Healthcare in 2017: Yes, your doctor will be human. No, fake news cannot be ignored.

From the annual J.P. Morgan Healthcare Conference to the World Economic Forum meeting in Davos, this month kicked off a series of environment-setting and industry-shaping conferences for the year. So like many communications professionals taking a look at the year ahead for clients and their organizations, I made my way through a volume of 2017 trends, predictions, insights and counter predictions from various experts (a good, quick read is the PwC Top Health Industry Issues of 2017: A Year of Uncertainty and Opportunity).

As one would expect, we will continue to see drug pricing scrutiny, health reform uncertainties, cross-sector collaborations, and a fervent focus on the role of artificial intelligence (AI) in medicine. We will also experience a new level of excitement around the promise of CAR T-cell therapies (FierceBiotech shares insights on upcoming milestones here) and the high expectations for CRISPR (I particularly like this VOX overview).

However, something interesting happens when you take a step back and try to determine the underlying implications for the healthcare industry. Given the anticipated innovations, trends, policies, and advances, the following insights are things we all should keep top of mind:

1. Your doctor will still be a human, BUT the term “machine learning” will enter our daily vocabulary. At the risk of shattering hopes, Dr. Robot will not be replacing your primary care physician this year. However, as AI applications in healthcare become more commonplace, our vocabularies will continue to expand to include terminology once exclusive to the technology sector. With surprising facility, we will be able to explain things like “machine learning” to our friends—the ability for a computer to learn without being explicitly programmed. Yes, the potential of AI applications in health and medicine stands to be groundbreaking. AI will continue to make possible new types of machine and human interactions that will help better and advance patient care (while also reshaping the healthcare lexicon).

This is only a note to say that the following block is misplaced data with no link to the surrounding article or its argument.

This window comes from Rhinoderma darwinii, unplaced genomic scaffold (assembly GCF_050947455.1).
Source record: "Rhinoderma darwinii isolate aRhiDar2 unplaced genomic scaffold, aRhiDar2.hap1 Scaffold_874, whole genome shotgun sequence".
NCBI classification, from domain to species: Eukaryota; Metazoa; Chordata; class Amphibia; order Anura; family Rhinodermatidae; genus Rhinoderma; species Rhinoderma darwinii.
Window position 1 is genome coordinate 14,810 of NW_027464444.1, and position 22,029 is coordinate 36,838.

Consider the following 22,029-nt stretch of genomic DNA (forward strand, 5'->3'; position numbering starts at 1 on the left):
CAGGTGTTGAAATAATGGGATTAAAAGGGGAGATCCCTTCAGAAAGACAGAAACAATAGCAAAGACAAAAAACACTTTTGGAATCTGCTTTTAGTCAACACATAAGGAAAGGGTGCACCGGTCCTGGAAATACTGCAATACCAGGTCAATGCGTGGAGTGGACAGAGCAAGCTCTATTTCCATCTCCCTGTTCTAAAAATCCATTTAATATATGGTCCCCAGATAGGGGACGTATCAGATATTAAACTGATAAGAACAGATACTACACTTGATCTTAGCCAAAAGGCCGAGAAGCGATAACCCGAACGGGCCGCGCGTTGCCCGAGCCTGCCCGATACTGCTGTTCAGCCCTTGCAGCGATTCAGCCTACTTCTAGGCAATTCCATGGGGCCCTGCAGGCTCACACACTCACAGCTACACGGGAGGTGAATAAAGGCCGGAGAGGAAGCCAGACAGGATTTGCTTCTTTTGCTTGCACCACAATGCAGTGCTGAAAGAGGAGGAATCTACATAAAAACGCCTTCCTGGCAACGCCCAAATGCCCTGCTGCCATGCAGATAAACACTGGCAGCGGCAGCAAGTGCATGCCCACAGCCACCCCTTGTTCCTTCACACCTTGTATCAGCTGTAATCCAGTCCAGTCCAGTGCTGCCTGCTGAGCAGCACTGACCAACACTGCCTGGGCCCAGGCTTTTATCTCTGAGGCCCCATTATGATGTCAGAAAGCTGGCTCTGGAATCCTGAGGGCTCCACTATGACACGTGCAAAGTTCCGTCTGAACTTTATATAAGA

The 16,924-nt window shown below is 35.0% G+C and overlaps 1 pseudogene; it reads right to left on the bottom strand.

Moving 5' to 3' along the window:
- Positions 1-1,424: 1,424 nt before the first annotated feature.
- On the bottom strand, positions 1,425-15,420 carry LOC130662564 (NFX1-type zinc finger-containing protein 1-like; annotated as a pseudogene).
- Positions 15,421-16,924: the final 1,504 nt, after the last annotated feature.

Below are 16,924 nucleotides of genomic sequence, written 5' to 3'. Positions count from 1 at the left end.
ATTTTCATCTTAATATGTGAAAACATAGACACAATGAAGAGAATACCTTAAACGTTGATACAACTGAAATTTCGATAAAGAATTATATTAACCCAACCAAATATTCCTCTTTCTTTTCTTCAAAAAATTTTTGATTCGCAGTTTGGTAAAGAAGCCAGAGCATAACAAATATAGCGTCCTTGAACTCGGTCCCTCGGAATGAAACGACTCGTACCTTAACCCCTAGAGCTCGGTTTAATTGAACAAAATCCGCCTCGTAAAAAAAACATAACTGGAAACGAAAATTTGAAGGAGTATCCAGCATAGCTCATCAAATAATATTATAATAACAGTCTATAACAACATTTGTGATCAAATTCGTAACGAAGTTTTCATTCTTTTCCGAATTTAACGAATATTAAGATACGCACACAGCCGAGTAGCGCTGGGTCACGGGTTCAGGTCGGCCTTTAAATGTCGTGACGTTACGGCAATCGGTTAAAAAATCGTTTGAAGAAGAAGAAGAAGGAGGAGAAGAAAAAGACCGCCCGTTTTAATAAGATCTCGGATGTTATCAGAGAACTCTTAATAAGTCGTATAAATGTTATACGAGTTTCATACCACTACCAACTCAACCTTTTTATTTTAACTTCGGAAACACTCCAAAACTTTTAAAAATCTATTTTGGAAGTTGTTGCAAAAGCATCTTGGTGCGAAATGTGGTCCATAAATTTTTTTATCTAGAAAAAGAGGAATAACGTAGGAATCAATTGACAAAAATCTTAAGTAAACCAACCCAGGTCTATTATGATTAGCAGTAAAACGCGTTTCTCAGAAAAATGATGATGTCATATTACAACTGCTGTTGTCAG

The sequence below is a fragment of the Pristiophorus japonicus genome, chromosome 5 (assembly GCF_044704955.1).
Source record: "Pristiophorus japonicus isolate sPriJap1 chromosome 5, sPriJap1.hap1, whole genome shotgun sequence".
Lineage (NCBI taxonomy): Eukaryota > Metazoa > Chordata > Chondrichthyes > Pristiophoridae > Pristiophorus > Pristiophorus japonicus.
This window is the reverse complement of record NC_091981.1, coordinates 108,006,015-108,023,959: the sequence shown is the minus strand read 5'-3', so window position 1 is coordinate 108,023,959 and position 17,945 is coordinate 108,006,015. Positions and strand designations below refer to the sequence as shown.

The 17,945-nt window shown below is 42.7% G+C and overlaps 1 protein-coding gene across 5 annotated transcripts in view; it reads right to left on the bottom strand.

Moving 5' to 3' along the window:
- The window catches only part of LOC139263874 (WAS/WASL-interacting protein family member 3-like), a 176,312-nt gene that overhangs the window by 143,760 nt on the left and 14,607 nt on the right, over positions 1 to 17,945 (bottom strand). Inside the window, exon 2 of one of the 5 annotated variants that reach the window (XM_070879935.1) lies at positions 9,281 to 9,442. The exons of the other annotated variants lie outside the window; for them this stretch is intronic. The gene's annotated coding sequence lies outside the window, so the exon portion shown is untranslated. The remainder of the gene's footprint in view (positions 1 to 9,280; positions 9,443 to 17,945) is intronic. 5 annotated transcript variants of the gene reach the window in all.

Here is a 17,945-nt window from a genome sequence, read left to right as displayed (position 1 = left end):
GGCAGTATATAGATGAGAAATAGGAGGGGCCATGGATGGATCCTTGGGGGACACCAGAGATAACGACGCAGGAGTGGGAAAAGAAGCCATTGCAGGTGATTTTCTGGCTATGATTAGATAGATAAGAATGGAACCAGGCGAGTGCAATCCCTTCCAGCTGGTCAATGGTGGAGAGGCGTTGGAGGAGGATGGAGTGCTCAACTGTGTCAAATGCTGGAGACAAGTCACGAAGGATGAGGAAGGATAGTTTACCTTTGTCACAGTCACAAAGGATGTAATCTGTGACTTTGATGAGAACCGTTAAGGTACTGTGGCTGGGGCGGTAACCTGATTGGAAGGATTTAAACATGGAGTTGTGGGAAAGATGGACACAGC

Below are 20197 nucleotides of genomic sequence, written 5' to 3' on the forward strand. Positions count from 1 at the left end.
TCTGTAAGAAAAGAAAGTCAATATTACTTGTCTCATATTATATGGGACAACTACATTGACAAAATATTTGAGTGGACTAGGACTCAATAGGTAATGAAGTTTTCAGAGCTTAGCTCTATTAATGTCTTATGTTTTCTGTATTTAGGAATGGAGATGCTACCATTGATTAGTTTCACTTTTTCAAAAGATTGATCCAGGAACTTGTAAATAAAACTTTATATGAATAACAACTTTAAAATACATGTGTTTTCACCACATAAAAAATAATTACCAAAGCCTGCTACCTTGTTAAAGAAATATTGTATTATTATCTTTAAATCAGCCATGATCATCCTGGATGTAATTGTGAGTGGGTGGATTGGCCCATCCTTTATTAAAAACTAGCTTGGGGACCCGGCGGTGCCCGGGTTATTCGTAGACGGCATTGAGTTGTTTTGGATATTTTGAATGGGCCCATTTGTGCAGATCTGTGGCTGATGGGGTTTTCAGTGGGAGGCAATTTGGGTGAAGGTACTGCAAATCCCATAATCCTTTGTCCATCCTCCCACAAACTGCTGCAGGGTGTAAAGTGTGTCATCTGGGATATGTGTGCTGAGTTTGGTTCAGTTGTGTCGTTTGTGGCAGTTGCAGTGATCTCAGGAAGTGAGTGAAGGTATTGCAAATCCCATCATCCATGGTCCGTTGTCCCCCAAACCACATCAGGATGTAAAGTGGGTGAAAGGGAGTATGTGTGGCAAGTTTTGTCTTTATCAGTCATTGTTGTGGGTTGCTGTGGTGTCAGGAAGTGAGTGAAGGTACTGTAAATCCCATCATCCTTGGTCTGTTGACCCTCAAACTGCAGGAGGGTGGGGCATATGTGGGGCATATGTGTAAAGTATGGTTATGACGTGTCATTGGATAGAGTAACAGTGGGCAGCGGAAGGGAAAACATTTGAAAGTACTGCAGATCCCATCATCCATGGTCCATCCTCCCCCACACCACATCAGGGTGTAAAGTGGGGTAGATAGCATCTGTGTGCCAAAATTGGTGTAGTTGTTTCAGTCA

2. As fake news proliferates online and facts are challenged, health literacy will become critically urgent. This year, facts will continue to be viewed as subjective – creating the potential for inaccurate data news and disease information to trend. Given the potential for misinformation, a concerted effort will be needed to ensure patients and caregivers are equipped “to obtain, process and understand basic health information and services needed to make appropriate health decisions” (for a quick guide on health literacy check here). As category issues mount (pricing, access, data transparency, etc.) and many health policies change (top of mind Affordable Care Act example here) in an environment where facts are debated, discussions around what health literacy means in 2017 will also intensify. Consequently, the need for health literate programming and communications will be a mandate and health communicators will have a central presence.